B. ADA Claim
Ariza argues that “the jury plainly err[ed] in not finding that Loomis regarded [her] as disabled.” We disagree. “The ADA's definition of ‘disability’ includes individuals who are ‘regarded as having such an impairment [that substantially limits one or more of the major life activities].’ ” EEOC v. E.I. Du Pont de Nemours & Co., 480 F.3d 724, 729 (5th Cir. 2007) (quoting 42 U.S.C. § 12102(2)(C)) (alteration in original). An individual is “regarded as” being disabled if she “(1) has an impairment that is not substantially limiting but which the employer perceives as substantially limiting, (2) has an impairment that is substantially limiting only because of the attitudes of others, or (3) has no impairment but is perceived by the employer as having a substantially limiting impairment.” Id. (internal quotation marks and citation omitted).4
This court has held that an employer's “mere knowledge” of an employee's medical condition does not in itself “support an inference that [the employer] regarded [her] as disabled.” Flanner v. Chase Inv. Servs. Corp., 600 F. App'x 914, 922 (5th Cir. 2015). We have also held that “an employer may regard an employee as impaired or restricted from one position or a narrow range of jobs without regarding [her] as ‘disabled.’ ” E.I. Du Pont de Nemours, 480 F.3d at 729. Additionally, we have recognized that a person who is epileptic or has seizures is not automatically considered disabled; rather, such a determination requires an individualized assessment of the effects of that impairment on the person's major life activities. Deas v. River W., L.P., 152 F.3d 471, 478 (5th Cir. 1998).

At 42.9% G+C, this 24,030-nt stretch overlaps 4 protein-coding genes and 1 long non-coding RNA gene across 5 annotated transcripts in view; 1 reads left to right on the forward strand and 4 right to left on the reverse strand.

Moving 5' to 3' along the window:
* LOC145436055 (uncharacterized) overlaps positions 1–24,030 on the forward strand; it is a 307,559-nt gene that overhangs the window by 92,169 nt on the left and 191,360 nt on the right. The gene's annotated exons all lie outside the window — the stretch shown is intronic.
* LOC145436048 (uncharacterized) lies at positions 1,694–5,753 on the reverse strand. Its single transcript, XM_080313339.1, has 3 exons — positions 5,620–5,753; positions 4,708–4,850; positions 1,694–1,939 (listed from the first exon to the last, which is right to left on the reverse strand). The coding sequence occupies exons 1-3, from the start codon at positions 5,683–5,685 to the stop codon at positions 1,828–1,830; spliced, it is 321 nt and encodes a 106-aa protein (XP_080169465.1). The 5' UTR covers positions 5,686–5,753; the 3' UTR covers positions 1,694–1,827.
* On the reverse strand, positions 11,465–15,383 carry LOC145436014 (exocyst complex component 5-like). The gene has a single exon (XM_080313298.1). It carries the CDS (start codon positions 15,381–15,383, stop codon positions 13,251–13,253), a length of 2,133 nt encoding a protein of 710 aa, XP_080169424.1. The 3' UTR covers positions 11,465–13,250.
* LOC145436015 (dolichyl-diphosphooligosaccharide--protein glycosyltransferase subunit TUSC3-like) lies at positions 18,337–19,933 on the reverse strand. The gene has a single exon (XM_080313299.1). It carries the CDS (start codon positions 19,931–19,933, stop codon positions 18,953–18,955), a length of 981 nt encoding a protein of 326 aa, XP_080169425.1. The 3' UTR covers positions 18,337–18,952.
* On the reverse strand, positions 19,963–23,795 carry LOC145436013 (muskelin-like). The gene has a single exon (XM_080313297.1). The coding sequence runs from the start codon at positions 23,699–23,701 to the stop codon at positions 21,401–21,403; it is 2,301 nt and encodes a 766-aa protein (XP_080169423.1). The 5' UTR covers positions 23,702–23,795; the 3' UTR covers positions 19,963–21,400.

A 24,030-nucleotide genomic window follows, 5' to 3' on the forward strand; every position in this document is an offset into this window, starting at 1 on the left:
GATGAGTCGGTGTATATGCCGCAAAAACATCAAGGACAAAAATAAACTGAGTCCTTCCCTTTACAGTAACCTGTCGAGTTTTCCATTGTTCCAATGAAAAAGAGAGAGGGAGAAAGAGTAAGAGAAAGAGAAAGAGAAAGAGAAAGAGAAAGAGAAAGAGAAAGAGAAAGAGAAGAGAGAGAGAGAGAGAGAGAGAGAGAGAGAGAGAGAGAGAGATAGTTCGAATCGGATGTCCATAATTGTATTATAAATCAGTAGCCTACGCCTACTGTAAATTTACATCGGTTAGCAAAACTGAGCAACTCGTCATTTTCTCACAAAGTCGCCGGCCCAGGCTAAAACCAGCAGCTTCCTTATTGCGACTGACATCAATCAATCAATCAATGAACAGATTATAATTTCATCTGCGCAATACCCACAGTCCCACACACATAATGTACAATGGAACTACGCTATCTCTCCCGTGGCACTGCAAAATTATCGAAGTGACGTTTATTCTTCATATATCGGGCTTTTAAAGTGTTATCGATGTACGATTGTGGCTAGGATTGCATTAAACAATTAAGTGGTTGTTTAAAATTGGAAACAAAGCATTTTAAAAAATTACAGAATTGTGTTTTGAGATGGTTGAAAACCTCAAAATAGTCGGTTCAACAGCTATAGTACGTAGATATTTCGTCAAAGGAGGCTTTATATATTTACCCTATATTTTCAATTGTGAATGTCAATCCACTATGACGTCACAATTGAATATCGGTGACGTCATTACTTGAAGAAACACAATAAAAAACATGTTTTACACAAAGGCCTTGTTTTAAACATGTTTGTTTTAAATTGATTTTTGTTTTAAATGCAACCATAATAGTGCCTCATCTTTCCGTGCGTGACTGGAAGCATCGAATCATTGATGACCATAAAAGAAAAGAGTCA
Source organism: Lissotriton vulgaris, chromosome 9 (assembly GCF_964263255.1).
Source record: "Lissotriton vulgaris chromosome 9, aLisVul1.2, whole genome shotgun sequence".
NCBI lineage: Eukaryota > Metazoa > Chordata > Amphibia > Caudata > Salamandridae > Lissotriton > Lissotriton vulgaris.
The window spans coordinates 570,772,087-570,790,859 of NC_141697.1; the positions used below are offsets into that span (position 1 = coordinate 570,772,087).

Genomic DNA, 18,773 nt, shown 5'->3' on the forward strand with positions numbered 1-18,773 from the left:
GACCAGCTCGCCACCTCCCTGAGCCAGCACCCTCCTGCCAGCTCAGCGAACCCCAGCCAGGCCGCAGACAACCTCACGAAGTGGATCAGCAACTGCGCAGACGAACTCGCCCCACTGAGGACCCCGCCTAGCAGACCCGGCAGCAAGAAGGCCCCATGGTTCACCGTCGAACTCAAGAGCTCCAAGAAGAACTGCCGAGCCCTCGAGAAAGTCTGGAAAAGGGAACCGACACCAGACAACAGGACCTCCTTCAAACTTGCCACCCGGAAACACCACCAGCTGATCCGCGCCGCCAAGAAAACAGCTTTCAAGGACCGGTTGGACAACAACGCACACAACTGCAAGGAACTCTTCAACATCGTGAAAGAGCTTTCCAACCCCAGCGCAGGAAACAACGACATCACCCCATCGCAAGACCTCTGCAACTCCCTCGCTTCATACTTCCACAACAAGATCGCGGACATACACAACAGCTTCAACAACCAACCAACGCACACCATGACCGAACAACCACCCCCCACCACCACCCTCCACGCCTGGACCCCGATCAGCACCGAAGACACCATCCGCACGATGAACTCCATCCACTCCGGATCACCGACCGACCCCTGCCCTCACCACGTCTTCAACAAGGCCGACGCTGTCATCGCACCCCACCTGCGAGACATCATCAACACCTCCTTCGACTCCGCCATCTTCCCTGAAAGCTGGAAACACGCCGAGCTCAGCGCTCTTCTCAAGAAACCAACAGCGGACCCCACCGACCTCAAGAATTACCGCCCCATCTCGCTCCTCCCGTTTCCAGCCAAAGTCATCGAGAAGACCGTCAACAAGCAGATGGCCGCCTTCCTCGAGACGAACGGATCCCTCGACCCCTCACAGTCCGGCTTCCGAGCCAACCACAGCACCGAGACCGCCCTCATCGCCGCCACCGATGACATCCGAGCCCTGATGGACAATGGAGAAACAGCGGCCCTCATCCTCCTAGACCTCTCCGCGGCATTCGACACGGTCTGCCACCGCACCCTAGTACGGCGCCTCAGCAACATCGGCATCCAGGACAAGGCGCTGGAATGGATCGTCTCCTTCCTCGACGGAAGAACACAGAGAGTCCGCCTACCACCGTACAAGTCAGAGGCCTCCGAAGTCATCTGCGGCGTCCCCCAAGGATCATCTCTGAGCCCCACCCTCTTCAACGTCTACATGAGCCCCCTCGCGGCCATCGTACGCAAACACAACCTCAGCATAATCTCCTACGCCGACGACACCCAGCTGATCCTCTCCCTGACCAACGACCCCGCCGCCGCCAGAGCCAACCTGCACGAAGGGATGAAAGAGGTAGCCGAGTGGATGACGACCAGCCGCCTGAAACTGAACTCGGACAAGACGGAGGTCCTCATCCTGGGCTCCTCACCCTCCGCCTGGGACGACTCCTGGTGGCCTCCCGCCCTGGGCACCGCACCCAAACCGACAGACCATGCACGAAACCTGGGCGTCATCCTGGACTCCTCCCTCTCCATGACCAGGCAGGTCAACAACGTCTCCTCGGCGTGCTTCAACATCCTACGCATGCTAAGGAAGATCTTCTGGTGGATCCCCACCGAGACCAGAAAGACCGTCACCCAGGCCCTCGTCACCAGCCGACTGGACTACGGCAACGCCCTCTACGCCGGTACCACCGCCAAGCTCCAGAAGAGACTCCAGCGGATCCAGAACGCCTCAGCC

Ariza contends that Loomis regarded her as disabled because certain employees were aware of her history of seizures, and consequently, Loomis made changes to her work duties. Ariza points in particular to “Jackson's false and baseless assertions,” which, in her view, caused Loomis to “regard[ ] Ariza as so disabled ․ she posed a safety risk from her seizure disorder preventing Loomis from returning her to work.” At trial, however, Loomis put forth ample evidence that it did not—nor did it have reason to—regard Ariza as disabled. For example, Loomis presented the records that Ariza claimed documented her long history of seizures and epilepsy—e.g., Ariza's DMV records, National Guard records, and hospital records—none of which reflected a history of seizures, epilepsy, or any other disability. Baronet testified that when Ariza was hired, she never indicated that she had a disability or requested any accommodations. Baronet also stated that Ariza was transferred to the vault position not because she posed a safety risk but because she was attending college during her off time. Pierson testified that, on the day Ariza fell ill while driving, he did not observe any symptoms consistent with a seizure—an observation corroborated by Ariza's emergency room records. Jackson, who was aware that Ariza allegedly suffered from seizures, testified that she had no opinion as to Ariza's medical condition, that such a determination was not part of her job, and that Loomis was not a decision maker in Ariza's fitness to return to work. Additionally, Loomis presented evidence, such as text messages, to discredit Ariza and to show that she was a disgruntled employee who had been looking to change jobs for some time.